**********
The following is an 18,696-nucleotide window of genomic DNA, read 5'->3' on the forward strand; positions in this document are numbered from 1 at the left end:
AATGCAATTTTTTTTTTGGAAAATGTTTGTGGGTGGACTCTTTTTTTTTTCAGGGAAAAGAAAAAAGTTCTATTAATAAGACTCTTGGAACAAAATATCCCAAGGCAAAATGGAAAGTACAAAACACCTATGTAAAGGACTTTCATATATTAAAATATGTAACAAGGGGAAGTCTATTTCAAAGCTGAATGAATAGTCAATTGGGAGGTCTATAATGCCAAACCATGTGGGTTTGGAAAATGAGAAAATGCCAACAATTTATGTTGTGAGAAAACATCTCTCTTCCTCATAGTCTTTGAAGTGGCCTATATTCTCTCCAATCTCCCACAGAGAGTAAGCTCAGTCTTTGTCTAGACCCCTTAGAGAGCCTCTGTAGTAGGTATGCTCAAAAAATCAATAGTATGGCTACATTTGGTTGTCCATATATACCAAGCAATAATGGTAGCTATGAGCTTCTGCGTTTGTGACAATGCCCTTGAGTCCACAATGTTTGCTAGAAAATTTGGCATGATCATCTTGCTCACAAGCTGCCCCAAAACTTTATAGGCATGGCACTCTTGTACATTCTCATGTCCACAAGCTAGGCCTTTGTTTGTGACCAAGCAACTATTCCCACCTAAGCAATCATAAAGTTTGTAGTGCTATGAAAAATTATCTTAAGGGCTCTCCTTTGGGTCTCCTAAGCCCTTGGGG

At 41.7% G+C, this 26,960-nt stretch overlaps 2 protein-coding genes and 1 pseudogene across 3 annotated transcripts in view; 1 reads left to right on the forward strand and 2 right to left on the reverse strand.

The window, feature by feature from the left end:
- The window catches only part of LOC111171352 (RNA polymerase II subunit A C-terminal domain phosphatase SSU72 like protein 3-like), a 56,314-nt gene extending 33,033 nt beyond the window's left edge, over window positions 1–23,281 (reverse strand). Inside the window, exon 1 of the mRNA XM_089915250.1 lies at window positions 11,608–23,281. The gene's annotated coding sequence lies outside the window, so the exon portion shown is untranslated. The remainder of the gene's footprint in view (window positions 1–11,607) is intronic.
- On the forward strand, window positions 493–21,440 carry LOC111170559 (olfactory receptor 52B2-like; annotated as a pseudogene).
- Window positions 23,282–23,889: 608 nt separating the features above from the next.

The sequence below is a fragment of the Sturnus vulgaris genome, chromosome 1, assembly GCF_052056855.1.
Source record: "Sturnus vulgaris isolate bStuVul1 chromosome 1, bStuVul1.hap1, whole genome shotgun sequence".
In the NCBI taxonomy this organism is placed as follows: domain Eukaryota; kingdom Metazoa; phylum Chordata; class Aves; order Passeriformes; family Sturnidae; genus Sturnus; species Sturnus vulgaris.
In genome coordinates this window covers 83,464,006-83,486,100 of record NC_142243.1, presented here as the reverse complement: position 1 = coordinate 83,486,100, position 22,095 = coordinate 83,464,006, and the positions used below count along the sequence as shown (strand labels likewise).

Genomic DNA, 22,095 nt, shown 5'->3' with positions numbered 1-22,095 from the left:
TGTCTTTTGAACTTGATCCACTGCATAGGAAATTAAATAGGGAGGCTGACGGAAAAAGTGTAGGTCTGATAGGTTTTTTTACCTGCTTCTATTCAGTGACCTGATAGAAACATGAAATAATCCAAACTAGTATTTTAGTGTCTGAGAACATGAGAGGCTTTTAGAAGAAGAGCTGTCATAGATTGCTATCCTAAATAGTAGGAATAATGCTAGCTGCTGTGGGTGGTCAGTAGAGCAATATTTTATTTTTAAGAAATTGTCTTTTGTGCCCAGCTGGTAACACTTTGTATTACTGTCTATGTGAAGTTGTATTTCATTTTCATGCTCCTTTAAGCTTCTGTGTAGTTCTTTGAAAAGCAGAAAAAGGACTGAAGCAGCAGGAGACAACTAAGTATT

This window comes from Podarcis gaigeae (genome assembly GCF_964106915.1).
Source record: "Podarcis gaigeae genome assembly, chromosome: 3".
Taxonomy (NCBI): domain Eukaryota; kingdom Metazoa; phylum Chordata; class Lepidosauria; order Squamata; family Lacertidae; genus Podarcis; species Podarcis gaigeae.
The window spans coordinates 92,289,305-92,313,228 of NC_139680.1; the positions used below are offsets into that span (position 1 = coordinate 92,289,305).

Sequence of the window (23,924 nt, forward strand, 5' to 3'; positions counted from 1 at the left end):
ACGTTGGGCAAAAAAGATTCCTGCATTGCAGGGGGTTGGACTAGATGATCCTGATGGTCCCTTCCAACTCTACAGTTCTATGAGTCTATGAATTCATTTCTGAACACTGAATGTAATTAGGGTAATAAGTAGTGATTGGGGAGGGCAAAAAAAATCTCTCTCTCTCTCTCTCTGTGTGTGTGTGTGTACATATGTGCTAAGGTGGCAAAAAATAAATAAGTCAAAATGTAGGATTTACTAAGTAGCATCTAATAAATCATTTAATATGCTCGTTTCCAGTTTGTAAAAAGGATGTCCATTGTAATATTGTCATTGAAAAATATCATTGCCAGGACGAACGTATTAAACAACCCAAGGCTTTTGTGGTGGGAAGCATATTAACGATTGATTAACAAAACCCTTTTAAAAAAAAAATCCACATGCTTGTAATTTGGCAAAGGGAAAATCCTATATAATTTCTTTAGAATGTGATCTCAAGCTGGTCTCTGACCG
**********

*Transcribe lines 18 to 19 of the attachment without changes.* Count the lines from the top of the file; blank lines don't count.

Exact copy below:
Sequence of the window (23,924 nt, forward strand, 5' to 3'; positions counted from 1 at the left end):
ACGTTGGGCAAAAAAGATTCCTGCATTGCAGGGGGTTGGACTAGATGATCCTGATGGTCCCTTCCAACTCTACAGTTCTATGAGTCTATGAATTCATTTCTGAACACTGAATGTAATTAGGGTAATAAGTAGTGATTGGGGAGGGCAAAAAAAATCTCTCTCTCTCTCTCTCTGTGTGTGTGTGTGTACATATGTGCTAAGGTGGCAAAAAATAAATAAGTCAAAATGTAGGATTTACTAAGTAGCATCTAATAAATCATTTAATATGCTCGTTTCCAGTTTGTAAAAAGGATGTCCATTGTAATATTGTCATTGAAAAATATCATTGCCAGGACGAACGTATTAAACAACCCAAGGCTTTTGTGGTGGGAAGCATATTAACGATTGATTAACAAAACCCTTTTAAAAAAAAAATCCACATGCTTGTAATTTGGCAAAGGGAAAATCCTATATAATTTCTTTAGAATGTGATCTCAAGCTGGTCTCTGACCG